Sir: Your correspondent Mrs S. E. Tomlinson (Letters, 10 August) writes of the tolerant atmosphere among Serbs, Croats and Moslems in Zagreb. This is largely my Zagreb experience, too. She also asks whether you can imagine this mixture being allowed in Belgrade.
The answer is yes. During the last four years, as in earlier times, during my visits to Belgrade, I always find myself in the company of a mixture of Serbs, Croats, Moslems, Macedonians, Montenegrins and Hungarians. I recall one recent occasion when all were represented at the same time, all friends and acquaintances, living and working there at the university, in publishing, in the media and the civil service. However, I must admit that I have also met the intolerant face of both Zagreb and Belgrade.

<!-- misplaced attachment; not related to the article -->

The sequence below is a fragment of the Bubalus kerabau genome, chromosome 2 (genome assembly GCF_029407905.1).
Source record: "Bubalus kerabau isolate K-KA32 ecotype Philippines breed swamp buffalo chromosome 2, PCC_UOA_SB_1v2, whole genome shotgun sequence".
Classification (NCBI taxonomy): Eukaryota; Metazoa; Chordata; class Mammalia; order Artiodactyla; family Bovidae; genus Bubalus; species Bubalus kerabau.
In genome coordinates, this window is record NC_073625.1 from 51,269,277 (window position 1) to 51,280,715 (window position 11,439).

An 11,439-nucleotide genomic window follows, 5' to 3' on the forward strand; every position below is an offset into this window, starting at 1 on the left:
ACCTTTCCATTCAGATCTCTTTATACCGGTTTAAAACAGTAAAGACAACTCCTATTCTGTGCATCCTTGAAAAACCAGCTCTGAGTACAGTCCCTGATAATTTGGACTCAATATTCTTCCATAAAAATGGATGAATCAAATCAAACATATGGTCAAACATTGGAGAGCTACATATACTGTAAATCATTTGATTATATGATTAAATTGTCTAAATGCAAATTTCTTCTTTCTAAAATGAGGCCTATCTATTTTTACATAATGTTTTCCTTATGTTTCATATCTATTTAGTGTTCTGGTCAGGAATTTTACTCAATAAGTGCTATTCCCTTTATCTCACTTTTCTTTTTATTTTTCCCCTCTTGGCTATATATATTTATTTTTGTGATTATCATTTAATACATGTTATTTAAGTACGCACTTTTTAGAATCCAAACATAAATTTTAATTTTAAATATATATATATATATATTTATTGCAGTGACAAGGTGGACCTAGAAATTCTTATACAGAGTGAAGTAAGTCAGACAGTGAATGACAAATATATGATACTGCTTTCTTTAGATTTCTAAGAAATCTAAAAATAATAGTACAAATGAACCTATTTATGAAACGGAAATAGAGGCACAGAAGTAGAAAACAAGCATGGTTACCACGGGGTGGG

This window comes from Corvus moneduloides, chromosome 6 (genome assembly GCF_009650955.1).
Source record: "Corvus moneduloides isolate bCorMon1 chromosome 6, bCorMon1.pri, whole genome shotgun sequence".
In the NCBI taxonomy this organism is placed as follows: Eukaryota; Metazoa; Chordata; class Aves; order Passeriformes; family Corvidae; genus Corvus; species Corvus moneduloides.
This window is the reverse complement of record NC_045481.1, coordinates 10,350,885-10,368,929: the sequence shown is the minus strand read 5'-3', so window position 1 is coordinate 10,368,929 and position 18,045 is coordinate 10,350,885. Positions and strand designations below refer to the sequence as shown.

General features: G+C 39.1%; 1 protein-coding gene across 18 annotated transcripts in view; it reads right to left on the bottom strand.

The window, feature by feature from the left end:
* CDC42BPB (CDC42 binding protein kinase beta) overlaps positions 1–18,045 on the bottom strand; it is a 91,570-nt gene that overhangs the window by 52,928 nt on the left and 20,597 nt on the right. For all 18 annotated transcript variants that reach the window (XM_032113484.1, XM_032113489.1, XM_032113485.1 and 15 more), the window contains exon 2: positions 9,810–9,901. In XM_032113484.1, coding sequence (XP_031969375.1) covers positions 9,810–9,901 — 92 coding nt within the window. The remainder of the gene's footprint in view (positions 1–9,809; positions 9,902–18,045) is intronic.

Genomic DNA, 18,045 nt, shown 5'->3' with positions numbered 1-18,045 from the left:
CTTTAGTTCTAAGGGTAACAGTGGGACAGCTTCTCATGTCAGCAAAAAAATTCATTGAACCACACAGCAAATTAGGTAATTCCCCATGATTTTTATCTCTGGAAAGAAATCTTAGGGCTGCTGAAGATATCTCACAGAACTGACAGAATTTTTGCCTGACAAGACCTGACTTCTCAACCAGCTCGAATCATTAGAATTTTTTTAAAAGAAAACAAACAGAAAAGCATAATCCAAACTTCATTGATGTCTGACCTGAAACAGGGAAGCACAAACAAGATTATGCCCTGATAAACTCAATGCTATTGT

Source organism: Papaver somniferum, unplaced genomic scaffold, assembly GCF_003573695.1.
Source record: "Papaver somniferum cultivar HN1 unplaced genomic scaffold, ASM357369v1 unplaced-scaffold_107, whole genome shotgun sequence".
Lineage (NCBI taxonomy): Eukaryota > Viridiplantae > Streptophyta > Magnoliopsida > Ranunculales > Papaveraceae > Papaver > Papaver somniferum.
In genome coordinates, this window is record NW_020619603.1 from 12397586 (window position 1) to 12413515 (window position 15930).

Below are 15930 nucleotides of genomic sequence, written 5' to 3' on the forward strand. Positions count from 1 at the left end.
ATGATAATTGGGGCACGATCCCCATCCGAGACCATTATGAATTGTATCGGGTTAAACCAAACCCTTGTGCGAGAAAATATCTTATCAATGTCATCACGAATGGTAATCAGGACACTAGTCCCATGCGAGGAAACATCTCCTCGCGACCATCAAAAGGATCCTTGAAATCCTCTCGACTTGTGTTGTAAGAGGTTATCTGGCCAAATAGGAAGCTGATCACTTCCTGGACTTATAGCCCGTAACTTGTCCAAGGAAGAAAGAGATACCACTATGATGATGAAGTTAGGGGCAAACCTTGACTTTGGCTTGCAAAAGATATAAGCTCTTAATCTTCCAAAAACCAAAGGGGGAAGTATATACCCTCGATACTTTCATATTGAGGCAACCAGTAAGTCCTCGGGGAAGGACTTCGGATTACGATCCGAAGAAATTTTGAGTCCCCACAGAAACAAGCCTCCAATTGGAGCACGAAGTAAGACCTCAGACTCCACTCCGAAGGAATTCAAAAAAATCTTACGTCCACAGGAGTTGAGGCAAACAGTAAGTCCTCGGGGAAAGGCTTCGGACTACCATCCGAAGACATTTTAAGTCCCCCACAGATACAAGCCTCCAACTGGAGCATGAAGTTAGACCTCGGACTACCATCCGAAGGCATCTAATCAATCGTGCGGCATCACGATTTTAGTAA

Nationalists on both sides tell you how wonderful their society is, how glorious their history and how rich their national culture by referring you to the ignorance, prejudice and other negative traits which are typical for the other side.
It seems there is a corresponding similarity, in a positive sense, among the vast majority of ordinary citizens in Zagreb and Belgrade who want to get on and rebuild their lives.
On the whole, I think most visitors would be surprised at the similarities between the two cities rather than their differences.
David A. Norris
Department of Slavonic
University of Nottingham